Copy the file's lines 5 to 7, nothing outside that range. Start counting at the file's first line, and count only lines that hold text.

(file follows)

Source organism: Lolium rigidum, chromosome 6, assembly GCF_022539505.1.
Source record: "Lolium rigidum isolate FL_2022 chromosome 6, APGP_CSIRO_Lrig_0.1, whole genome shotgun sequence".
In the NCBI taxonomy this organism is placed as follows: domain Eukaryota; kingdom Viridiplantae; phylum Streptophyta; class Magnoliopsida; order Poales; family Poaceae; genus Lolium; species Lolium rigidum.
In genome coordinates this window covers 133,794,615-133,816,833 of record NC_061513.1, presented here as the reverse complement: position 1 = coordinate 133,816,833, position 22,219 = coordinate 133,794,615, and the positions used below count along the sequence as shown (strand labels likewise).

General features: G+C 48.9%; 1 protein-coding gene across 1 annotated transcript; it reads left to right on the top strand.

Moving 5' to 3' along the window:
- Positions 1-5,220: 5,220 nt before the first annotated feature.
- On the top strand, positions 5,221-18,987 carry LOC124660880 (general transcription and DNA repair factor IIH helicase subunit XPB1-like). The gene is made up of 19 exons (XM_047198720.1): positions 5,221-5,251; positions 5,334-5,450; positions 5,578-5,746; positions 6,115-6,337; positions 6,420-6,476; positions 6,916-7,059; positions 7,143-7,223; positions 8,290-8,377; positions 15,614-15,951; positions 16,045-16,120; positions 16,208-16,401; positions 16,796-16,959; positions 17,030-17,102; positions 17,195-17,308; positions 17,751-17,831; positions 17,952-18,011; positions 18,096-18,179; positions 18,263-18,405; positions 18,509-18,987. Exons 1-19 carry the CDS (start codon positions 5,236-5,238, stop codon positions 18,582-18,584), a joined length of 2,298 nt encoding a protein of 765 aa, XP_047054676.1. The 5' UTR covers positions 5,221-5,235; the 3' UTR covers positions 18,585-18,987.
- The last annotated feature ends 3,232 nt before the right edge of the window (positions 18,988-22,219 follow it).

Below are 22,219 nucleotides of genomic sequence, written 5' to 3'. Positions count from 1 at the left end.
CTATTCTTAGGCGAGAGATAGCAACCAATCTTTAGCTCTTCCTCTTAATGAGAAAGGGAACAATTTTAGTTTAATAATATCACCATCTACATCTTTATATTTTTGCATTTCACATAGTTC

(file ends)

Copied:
General features: G+C 48.9%; 1 protein-coding gene across 1 annotated transcript; it reads left to right on the top strand.

Moving 5' to 3' along the window:
- Positions 1-5,220: 5,220 nt before the first annotated feature.